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New details in US drone-Russia jet crash; Santos files reelection paperwork; NFL players on the move | Top headlines for March 14 & 15, 2023

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On this version of Hot off the Wire (posted March 15 at 7:01 a.m. CT):

  • Atmospheric river slamming California with heavy rain and snow is expected to start easing up.
  • The U.S. military says a Russian warplane struck the propeller of a U.S. drone over the Black Sea on Tuesday, causing American forces to bring the unmanned aircraft down in international waters.
  • A federal judge will hear arguments in a high-stakes court case that could threaten access to medication abortion and blunt the authority of U.S. drug regulators.
  • President Joe Biden will highlight the stark differences in how Democrats are tackling skyrocketing drug prices compared to their Republican counterparts as he gears up for an expected reelection announcement.
  • Vermont has agreed to a legal settlement that will allow a Connecticut woman to be the first out-of-stater to take advantage of its decade-old law that allows people who are terminally ill to end their own lives.
  • Embattled U.S. Rep. George Santos of New York has filed paperwork indicating his intent to run for reelection, even as he faces calls to resign.
  • In sports, several NFL players are on the move, the NCAA basketball tournament opens play, the Raptors take down the Nuggets, and the Blackhawks stun the Bruins.

From the earlier version of Hot off the Wire (posted March 14 at 4 p.m. CT):

  • The U.S. military said a Russian warplane struck the propeller of a U.S. drone over the Black Sea, causing America forces to bring the unmanned aircraft down in international waters.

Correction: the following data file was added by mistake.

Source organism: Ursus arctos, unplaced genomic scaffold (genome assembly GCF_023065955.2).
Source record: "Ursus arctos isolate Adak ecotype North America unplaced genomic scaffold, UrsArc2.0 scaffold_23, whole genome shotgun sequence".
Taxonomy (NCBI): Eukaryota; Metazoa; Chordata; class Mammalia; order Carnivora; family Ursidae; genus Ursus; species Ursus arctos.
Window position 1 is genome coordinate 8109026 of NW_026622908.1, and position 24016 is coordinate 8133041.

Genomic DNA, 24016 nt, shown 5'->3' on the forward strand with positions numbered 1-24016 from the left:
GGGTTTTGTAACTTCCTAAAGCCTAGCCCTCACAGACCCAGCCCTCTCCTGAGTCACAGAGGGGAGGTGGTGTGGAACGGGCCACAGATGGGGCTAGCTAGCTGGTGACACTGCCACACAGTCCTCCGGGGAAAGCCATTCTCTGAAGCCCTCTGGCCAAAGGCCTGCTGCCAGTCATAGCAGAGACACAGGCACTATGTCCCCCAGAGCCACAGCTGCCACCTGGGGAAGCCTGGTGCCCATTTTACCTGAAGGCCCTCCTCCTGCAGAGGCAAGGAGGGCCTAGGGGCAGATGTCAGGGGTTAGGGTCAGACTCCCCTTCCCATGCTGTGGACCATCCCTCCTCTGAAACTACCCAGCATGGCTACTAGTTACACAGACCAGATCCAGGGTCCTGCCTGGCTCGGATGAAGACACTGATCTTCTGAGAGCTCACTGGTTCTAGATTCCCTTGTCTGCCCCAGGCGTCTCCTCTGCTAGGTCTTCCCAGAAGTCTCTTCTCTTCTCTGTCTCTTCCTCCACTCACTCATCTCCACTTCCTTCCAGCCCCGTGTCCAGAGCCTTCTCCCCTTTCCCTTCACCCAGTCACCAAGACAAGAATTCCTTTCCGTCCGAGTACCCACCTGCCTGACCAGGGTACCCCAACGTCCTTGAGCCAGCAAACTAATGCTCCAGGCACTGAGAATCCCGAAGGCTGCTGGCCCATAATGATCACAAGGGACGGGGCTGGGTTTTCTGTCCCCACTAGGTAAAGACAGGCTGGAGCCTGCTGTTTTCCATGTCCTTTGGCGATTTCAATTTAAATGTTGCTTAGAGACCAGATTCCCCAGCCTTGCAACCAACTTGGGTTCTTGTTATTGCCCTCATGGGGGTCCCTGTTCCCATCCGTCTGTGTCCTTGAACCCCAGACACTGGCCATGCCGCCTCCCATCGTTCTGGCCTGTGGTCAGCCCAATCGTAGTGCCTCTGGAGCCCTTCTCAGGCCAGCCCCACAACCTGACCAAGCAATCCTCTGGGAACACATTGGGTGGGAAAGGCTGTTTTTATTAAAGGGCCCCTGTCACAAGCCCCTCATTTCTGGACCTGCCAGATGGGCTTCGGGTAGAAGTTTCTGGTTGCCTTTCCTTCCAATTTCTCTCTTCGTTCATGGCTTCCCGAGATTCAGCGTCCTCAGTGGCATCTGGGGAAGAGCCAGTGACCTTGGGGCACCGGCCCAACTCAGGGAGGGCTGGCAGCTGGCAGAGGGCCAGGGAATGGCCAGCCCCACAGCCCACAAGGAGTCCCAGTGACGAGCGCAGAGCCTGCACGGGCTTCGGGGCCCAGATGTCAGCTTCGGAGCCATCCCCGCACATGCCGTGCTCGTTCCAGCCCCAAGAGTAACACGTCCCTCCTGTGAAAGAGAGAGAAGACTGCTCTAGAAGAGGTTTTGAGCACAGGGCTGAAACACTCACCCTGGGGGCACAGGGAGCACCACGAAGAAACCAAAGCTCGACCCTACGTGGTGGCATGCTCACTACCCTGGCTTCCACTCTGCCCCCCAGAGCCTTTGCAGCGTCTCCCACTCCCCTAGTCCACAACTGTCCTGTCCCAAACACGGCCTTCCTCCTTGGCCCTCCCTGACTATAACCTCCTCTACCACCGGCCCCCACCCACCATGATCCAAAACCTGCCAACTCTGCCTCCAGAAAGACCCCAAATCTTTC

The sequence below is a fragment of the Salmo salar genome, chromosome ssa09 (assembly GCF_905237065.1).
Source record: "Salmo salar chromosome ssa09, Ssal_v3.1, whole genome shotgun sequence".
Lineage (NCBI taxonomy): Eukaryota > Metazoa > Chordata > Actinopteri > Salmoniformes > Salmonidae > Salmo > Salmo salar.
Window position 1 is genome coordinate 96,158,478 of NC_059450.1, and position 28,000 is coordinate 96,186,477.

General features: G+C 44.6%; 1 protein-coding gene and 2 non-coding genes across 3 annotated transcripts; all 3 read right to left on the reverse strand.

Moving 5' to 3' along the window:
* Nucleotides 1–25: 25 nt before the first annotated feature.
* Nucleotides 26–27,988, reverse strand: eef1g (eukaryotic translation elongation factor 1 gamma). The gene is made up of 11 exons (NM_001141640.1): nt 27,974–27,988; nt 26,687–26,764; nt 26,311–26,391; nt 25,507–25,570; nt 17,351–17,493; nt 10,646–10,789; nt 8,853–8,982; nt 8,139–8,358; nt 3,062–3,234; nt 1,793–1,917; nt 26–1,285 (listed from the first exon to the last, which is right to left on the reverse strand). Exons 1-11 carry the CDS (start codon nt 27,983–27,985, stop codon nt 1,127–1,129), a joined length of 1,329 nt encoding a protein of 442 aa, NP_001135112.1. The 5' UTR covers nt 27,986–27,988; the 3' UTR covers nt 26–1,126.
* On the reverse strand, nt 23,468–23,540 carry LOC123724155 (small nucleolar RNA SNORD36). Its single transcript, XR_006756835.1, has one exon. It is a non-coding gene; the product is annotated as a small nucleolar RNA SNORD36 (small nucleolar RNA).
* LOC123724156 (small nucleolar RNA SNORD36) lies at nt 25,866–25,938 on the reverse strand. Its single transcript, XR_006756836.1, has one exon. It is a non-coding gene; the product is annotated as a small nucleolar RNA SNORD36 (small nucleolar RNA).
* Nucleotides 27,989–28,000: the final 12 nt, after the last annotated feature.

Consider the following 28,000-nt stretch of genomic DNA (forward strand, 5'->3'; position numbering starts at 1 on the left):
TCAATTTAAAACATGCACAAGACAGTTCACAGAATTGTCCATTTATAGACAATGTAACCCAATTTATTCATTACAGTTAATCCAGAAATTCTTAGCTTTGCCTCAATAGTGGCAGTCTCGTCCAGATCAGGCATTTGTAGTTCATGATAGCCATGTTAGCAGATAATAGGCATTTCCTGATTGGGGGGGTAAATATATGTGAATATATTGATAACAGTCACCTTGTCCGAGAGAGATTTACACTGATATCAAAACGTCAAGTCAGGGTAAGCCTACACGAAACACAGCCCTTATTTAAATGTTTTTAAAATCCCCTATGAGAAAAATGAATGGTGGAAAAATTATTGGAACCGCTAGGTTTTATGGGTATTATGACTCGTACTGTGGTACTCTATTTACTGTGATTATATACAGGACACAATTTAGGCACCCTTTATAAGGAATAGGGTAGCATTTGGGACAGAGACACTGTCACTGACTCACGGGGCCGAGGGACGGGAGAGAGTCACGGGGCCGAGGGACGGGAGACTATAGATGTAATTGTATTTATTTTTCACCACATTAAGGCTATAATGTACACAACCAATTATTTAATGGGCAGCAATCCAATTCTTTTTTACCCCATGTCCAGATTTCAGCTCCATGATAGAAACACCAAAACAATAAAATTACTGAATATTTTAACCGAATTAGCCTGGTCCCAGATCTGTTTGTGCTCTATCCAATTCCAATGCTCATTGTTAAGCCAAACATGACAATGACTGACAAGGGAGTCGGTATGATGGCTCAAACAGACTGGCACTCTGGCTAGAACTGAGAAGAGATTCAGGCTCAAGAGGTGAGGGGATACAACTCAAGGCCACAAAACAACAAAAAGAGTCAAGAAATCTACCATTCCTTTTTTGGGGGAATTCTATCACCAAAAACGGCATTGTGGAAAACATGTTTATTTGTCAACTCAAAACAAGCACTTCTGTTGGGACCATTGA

• Forecasters are warning of more flooding and potentially damaging winds as a new atmospheric river pushes into a swamped California.
  • Ohio has filed a lawsuit against railroad Norfolk Southern to make sure it pays for the cleanup and environmental damage caused by a fiery train derailment on the Ohio-Pennsylvania border last month.
  • Stocks closed higher after a report showed inflation is still high, though no more than expected. 
  • The Environmental Protection Agency is proposing the first federal limits on harmful “forever chemicals” in drinking water, saying it could prevent thousands of illnesses.
  • Chevron has not complied with a new California law requiring it to disclose data on pricing.
  • President Joe Biden says he plans to deliver the eulogy at the funeral of former President Jimmy Carter, who remains under hospice care at his home in south Georgia.
  • Facebook parent Meta will slash another 10,000 jobs and will not fill 5,000 open positions as the social media pioneer cuts costs.
  • A class action lawsuit is being filed against the parent company of Silicon Valley Bank, its CEO and its chief financial officer, saying that company didn’t disclose the risks that future interest rate increases would have on its business.
  • Dick Fosbury, the lanky leaper who completely revamped the technical discipline of high jump and won an Olympic gold medal with his “Fosbury Flop,” has died at age 76.

—The Associated Press

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